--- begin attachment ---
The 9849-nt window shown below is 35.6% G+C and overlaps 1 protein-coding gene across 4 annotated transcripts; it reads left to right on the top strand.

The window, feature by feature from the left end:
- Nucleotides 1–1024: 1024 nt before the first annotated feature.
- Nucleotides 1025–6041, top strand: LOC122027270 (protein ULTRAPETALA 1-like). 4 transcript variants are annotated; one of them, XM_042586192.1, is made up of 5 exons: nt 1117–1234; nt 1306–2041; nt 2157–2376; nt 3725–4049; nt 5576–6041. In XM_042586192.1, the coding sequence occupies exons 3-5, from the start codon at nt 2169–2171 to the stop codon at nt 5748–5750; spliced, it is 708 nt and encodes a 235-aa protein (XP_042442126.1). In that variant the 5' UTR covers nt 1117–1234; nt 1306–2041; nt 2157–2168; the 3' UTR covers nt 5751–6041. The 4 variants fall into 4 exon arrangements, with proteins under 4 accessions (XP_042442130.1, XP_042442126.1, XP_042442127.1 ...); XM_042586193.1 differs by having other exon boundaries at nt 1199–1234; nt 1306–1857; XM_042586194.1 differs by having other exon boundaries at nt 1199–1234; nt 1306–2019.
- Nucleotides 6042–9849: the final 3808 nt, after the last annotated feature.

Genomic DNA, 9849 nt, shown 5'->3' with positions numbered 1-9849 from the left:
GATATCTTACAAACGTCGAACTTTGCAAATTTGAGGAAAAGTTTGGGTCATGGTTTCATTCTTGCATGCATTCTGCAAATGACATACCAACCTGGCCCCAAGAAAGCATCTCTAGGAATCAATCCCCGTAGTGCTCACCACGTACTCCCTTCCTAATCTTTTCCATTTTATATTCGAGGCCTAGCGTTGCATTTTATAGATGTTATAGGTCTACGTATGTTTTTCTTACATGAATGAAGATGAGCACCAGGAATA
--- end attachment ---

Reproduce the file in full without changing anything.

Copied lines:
The 9849-nt window shown below is 35.6% G+C and overlaps 1 protein-coding gene across 4 annotated transcripts; it reads left to right on the top strand.

The window, feature by feature from the left end:
- Nucleotides 1–1024: 1024 nt before the first annotated feature.
- Nucleotides 1025–6041, top strand: LOC122027270 (protein ULTRAPETALA 1-like). 4 transcript variants are annotated; one of them, XM_042586192.1, is made up of 5 exons: nt 1117–1234; nt 1306–2041; nt 2157–2376; nt 3725–4049; nt 5576–6041. In XM_042586192.1, the coding sequence occupies exons 3-5, from the start codon at nt 2169–2171 to the stop codon at nt 5748–5750; spliced, it is 708 nt and encodes a 235-aa protein (XP_042442126.1). In that variant the 5' UTR covers nt 1117–1234; nt 1306–2041; nt 2157–2168; the 3' UTR covers nt 5751–6041. The 4 variants fall into 4 exon arrangements, with proteins under 4 accessions (XP_042442130.1, XP_042442126.1, XP_042442127.1 ...); XM_042586193.1 differs by having other exon boundaries at nt 1199–1234; nt 1306–1857; XM_042586194.1 differs by having other exon boundaries at nt 1199–1234; nt 1306–2019.
- Nucleotides 6042–9849: the final 3808 nt, after the last annotated feature.

Genomic DNA, 9849 nt, shown 5'->3' with positions numbered 1-9849 from the left:
GATATCTTACAAACGTCGAACTTTGCAAATTTGAGGAAAAGTTTGGGTCATGGTTTCATTCTTGCATGCATTCTGCAAATGACATACCAACCTGGCCCCAAGAAAGCATCTCTAGGAATCAATCCCCGTAGTGCTCACCACGTACTCCCTTCCTAATCTTTTCCATTTTATATTCGAGGCCTAGCGTTGCATTTTATAGATGTTATAGGTCTACGTATGTTTTTCTTACATGAATGAAGATGAGCACCAGGAATA